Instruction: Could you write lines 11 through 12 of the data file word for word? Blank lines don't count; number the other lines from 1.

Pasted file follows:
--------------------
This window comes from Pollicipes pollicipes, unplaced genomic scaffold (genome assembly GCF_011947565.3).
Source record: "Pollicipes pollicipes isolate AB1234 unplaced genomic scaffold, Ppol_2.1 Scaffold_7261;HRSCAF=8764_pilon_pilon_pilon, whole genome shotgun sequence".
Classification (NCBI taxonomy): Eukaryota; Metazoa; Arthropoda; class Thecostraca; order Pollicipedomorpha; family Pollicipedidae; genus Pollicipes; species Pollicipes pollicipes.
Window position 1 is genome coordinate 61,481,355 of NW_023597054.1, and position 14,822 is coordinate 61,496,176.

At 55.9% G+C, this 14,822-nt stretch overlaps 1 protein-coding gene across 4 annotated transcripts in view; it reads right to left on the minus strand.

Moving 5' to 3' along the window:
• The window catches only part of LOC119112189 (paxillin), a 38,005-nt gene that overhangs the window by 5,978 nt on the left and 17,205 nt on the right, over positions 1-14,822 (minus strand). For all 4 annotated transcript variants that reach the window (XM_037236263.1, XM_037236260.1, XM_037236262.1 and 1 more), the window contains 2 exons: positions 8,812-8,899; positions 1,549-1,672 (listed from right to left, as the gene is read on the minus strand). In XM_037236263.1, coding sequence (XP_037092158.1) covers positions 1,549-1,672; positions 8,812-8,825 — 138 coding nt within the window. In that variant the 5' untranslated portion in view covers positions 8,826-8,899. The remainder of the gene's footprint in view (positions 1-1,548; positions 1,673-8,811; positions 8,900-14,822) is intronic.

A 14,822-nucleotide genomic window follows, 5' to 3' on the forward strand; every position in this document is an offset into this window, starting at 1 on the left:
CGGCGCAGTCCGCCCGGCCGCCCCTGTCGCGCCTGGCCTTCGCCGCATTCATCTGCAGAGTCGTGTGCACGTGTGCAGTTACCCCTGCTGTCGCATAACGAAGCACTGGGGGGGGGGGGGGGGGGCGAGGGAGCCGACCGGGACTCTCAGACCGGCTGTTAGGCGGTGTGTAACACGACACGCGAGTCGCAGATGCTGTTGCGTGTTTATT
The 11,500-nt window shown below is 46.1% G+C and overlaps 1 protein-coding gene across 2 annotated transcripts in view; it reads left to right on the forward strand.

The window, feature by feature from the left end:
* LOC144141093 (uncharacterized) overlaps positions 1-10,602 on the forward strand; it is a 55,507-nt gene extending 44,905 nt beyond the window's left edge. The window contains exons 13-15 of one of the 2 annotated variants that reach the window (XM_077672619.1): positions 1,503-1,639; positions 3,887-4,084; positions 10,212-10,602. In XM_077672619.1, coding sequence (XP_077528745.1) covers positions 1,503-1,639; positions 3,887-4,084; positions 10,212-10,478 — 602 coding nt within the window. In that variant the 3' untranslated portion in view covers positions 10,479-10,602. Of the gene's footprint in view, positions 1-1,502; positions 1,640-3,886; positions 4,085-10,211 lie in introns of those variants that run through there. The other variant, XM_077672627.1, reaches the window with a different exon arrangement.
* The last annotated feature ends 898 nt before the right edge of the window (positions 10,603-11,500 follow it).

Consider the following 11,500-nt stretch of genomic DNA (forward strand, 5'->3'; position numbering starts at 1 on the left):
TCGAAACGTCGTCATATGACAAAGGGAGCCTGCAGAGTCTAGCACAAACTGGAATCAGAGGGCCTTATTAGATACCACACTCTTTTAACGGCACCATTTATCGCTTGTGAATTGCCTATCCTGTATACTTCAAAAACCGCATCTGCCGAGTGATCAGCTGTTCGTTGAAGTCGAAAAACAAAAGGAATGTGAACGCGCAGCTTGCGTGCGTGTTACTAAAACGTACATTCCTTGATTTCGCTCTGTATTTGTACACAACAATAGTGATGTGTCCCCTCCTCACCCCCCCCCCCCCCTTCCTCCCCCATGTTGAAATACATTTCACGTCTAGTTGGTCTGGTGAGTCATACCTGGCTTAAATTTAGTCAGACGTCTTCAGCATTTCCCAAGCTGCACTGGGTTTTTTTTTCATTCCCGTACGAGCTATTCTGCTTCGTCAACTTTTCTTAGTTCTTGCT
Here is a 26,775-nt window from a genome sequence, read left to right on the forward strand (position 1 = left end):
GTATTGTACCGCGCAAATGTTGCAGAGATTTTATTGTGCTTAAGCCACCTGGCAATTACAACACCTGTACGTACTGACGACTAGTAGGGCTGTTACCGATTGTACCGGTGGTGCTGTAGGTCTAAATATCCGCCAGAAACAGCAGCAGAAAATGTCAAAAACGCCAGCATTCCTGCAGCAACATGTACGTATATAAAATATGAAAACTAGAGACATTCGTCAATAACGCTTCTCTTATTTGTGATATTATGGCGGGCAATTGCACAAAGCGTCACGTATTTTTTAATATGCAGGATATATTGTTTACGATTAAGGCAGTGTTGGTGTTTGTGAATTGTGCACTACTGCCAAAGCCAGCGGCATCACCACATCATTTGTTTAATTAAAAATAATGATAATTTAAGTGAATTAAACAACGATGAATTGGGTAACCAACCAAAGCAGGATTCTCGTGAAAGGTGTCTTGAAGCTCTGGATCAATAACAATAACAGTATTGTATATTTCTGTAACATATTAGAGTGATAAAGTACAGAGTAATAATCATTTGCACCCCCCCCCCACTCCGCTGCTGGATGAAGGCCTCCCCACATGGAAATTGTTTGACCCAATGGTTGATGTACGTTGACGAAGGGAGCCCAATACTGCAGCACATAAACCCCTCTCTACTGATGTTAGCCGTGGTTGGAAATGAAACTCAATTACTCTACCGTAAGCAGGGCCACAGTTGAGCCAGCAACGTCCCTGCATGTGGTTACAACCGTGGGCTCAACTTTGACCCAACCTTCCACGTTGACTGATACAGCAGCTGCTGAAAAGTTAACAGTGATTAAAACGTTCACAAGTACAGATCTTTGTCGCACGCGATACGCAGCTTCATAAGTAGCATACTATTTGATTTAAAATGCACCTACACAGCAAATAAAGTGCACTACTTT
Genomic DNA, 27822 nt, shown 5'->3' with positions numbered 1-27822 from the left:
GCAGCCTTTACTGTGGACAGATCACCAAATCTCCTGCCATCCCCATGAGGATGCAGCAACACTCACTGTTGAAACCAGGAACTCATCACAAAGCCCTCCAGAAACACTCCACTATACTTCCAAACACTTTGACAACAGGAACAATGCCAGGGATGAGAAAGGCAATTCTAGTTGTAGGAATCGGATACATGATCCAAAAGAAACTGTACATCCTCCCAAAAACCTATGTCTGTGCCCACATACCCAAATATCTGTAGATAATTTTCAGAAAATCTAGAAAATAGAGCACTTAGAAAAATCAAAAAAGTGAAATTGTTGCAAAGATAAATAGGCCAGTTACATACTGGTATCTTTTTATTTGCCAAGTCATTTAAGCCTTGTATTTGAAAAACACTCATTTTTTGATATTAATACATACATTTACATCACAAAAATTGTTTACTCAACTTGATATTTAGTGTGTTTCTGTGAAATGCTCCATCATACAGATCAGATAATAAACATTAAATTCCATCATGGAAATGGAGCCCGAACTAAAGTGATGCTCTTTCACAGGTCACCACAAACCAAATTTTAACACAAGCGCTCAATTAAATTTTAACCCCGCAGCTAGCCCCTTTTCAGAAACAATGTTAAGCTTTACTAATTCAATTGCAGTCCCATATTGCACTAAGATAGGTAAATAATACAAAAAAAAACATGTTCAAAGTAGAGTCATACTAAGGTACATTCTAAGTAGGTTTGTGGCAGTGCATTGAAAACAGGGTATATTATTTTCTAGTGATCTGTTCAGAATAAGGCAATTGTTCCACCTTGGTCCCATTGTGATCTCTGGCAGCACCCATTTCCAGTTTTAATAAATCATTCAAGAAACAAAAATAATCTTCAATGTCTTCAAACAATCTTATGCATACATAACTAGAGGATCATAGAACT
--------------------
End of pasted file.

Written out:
The window, feature by feature from the left end:
* LOC144141093 (uncharacterized) overlaps positions 1-10,602 on the forward strand; it is a 55,507-nt gene extending 44,905 nt beyond the window's left edge. The window contains exons 13-15 of one of the 2 annotated variants that reach the window (XM_077672619.1): positions 1,503-1,639; positions 3,887-4,084; positions 10,212-10,602. In XM_077672619.1, coding sequence (XP_077528745.1) covers positions 1,503-1,639; positions 3,887-4,084; positions 10,212-10,478 — 602 coding nt within the window. In that variant the 3' untranslated portion in view covers positions 10,479-10,602. Of the gene's footprint in view, positions 1-1,502; positions 1,640-3,886; positions 4,085-10,211 lie in introns of those variants that run through there. The other variant, XM_077672627.1, reaches the window with a different exon arrangement.